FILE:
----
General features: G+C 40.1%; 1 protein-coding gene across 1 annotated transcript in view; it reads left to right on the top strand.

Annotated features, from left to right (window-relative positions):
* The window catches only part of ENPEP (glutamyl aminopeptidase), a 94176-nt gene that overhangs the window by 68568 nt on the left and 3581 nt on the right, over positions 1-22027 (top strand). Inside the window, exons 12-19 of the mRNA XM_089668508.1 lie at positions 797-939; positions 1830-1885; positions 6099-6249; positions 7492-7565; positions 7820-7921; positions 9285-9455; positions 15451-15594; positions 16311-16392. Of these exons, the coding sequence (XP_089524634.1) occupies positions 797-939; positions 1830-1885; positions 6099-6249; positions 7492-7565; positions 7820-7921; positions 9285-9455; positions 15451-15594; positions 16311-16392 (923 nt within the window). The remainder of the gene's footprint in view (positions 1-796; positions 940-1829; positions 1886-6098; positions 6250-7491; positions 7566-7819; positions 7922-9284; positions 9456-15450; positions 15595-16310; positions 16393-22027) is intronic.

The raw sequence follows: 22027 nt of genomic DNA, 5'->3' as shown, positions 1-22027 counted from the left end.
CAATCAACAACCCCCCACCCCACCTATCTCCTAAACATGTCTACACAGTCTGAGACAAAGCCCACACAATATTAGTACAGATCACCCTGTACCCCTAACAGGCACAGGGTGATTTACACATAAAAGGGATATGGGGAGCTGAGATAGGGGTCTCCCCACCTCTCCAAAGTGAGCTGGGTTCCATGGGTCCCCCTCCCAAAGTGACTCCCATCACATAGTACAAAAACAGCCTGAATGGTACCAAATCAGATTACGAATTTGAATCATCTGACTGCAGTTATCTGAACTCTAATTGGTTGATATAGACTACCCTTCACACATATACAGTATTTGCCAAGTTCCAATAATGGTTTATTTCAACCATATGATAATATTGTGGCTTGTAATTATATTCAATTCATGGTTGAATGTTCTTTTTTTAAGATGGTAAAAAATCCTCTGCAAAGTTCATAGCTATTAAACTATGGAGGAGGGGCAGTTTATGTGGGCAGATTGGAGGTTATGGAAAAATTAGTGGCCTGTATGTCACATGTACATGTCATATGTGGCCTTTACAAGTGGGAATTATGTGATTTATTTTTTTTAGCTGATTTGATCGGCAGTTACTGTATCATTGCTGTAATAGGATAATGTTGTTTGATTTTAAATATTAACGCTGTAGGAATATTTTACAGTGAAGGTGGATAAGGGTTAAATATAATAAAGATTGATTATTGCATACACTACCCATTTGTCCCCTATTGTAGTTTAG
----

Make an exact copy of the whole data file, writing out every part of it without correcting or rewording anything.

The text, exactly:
General features: G+C 40.1%; 1 protein-coding gene across 1 annotated transcript in view; it reads left to right on the top strand.

Annotated features, from left to right (window-relative positions):
* The window catches only part of ENPEP (glutamyl aminopeptidase), a 94176-nt gene that overhangs the window by 68568 nt on the left and 3581 nt on the right, over positions 1-22027 (top strand). Inside the window, exons 12-19 of the mRNA XM_089668508.1 lie at positions 797-939; positions 1830-1885; positions 6099-6249; positions 7492-7565; positions 7820-7921; positions 9285-9455; positions 15451-15594; positions 16311-16392. Of these exons, the coding sequence (XP_089524634.1) occupies positions 797-939; positions 1830-1885; positions 6099-6249; positions 7492-7565; positions 7820-7921; positions 9285-9455; positions 15451-15594; positions 16311-16392 (923 nt within the window). The remainder of the gene's footprint in view (positions 1-796; positions 940-1829; positions 1886-6098; positions 6250-7491; positions 7566-7819; positions 7922-9284; positions 9456-15450; positions 15595-16310; positions 16393-22027) is intronic.

The raw sequence follows: 22027 nt of genomic DNA, 5'->3' as shown, positions 1-22027 counted from the left end.
CAATCAACAACCCCCCACCCCACCTATCTCCTAAACATGTCTACACAGTCTGAGACAAAGCCCACACAATATTAGTACAGATCACCCTGTACCCCTAACAGGCACAGGGTGATTTACACATAAAAGGGATATGGGGAGCTGAGATAGGGGTCTCCCCACCTCTCCAAAGTGAGCTGGGTTCCATGGGTCCCCCTCCCAAAGTGACTCCCATCACATAGTACAAAAACAGCCTGAATGGTACCAAATCAGATTACGAATTTGAATCATCTGACTGCAGTTATCTGAACTCTAATTGGTTGATATAGACTACCCTTCACACATATACAGTATTTGCCAAGTTCCAATAATGGTTTATTTCAACCATATGATAATATTGTGGCTTGTAATTATATTCAATTCATGGTTGAATGTTCTTTTTTTAAGATGGTAAAAAATCCTCTGCAAAGTTCATAGCTATTAAACTATGGAGGAGGGGCAGTTTATGTGGGCAGATTGGAGGTTATGGAAAAATTAGTGGCCTGTATGTCACATGTACATGTCATATGTGGCCTTTACAAGTGGGAATTATGTGATTTATTTTTTTTAGCTGATTTGATCGGCAGTTACTGTATCATTGCTGTAATAGGATAATGTTGTTTGATTTTAAATATTAACGCTGTAGGAATATTTTACAGTGAAGGTGGATAAGGGTTAAATATAATAAAGATTGATTATTGCATACACTACCCATTTGTCCCCTATTGTAGTTTAG